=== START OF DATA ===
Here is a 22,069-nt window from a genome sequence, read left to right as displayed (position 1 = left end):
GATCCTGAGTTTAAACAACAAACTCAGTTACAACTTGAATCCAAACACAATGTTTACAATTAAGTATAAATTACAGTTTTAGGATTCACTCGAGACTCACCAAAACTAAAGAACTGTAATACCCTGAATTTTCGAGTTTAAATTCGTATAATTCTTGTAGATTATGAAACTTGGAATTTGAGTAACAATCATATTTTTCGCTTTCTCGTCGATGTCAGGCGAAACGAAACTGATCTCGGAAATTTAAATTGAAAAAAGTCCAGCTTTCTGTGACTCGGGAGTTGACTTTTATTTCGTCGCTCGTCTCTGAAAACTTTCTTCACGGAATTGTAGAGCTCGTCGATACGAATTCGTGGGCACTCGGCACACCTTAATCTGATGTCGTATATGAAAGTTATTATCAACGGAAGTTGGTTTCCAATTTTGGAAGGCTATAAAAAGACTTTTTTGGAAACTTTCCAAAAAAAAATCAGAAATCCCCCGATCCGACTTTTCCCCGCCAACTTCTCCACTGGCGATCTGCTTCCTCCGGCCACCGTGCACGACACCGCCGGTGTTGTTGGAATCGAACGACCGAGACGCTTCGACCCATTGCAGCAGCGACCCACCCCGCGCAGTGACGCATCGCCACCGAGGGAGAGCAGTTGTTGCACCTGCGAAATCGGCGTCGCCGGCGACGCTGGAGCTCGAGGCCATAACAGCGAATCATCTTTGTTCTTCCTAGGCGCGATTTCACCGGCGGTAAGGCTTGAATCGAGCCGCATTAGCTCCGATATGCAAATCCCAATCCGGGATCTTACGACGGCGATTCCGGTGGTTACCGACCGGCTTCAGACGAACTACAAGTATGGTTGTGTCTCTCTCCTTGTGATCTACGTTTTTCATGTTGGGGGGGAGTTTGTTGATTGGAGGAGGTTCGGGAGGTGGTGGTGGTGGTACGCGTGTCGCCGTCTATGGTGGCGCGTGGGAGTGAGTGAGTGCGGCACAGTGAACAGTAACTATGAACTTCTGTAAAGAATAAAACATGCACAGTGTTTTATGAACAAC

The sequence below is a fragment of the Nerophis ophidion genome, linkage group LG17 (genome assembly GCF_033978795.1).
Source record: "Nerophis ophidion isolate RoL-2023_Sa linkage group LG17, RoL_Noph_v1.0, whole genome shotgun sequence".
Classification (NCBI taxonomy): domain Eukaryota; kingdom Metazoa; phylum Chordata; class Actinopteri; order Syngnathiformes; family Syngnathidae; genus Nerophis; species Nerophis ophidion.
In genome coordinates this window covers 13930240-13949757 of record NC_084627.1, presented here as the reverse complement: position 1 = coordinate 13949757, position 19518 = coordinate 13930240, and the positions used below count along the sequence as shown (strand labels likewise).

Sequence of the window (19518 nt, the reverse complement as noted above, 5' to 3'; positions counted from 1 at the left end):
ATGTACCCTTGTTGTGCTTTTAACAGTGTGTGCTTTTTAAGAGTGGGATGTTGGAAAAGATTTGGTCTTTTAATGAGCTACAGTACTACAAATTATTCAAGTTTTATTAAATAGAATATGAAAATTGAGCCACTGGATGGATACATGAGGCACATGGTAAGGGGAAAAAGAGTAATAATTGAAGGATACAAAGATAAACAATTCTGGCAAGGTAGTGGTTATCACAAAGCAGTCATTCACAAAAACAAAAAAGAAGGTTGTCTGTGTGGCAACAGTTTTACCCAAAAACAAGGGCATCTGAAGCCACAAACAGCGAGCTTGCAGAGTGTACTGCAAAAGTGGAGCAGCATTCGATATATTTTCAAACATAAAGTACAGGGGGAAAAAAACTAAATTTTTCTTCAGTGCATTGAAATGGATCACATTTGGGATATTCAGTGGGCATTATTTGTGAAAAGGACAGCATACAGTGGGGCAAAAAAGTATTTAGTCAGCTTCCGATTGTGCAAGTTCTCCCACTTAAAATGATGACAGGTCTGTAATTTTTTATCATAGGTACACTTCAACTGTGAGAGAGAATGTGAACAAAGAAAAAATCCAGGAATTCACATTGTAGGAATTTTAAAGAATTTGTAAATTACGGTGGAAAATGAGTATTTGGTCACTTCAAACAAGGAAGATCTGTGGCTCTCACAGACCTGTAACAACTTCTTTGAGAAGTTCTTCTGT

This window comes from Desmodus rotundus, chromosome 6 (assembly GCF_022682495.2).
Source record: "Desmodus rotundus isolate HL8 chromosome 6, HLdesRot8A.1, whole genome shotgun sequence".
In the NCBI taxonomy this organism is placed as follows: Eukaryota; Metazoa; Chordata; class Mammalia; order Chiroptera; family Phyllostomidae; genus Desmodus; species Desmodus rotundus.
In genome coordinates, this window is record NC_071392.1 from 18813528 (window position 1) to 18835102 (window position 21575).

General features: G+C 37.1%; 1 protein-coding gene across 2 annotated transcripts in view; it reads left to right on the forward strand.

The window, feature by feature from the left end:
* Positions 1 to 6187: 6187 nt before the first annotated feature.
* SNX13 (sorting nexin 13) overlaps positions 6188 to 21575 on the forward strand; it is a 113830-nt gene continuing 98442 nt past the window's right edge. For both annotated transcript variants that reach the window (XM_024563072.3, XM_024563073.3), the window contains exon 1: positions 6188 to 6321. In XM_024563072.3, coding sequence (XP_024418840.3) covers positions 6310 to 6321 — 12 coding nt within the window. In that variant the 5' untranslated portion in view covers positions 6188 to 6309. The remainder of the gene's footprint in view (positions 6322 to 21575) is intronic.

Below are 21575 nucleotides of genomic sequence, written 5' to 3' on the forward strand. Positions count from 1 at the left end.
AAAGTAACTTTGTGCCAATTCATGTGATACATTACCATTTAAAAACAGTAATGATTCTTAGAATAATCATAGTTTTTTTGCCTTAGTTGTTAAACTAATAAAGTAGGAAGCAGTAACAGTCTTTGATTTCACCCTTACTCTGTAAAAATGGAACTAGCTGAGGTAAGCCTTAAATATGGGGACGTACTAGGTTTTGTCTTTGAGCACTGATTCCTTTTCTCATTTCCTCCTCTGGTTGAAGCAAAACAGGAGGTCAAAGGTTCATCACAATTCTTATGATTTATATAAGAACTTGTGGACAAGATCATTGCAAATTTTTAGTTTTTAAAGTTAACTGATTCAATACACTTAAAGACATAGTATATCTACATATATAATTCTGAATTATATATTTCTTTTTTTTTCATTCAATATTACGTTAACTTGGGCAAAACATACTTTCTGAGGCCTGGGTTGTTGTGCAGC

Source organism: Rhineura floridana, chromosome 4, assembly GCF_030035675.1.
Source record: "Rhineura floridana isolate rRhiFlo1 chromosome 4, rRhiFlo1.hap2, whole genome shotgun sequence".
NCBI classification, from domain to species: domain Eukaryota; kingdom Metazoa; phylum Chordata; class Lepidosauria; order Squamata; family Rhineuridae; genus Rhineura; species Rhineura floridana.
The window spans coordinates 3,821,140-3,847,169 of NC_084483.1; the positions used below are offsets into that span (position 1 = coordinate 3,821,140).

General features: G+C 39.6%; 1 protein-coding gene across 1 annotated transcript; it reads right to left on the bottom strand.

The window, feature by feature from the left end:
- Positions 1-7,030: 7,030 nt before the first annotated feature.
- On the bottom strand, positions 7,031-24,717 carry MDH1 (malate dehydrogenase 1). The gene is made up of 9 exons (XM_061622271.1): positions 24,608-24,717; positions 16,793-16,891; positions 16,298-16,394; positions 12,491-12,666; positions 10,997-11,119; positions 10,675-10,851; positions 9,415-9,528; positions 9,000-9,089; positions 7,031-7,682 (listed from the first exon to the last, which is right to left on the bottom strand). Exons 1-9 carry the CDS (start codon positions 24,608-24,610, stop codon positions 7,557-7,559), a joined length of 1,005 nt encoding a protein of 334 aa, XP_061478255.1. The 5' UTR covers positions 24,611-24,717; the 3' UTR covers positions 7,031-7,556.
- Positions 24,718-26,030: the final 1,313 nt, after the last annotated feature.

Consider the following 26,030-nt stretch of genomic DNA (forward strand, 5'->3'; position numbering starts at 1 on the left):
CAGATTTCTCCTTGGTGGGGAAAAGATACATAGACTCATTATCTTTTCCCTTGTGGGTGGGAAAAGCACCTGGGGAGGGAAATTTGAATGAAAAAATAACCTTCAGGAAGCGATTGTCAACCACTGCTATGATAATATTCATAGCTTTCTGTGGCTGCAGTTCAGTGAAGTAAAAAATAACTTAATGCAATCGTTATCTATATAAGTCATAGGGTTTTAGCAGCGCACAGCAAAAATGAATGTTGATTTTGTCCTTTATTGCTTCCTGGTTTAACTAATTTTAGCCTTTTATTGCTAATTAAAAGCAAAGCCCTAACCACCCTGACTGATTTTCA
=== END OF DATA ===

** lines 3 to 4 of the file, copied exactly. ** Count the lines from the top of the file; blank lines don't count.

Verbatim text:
The sequence below is a fragment of the Nerophis ophidion genome, linkage group LG17 (genome assembly GCF_033978795.1).
Source record: "Nerophis ophidion isolate RoL-2023_Sa linkage group LG17, RoL_Noph_v1.0, whole genome shotgun sequence".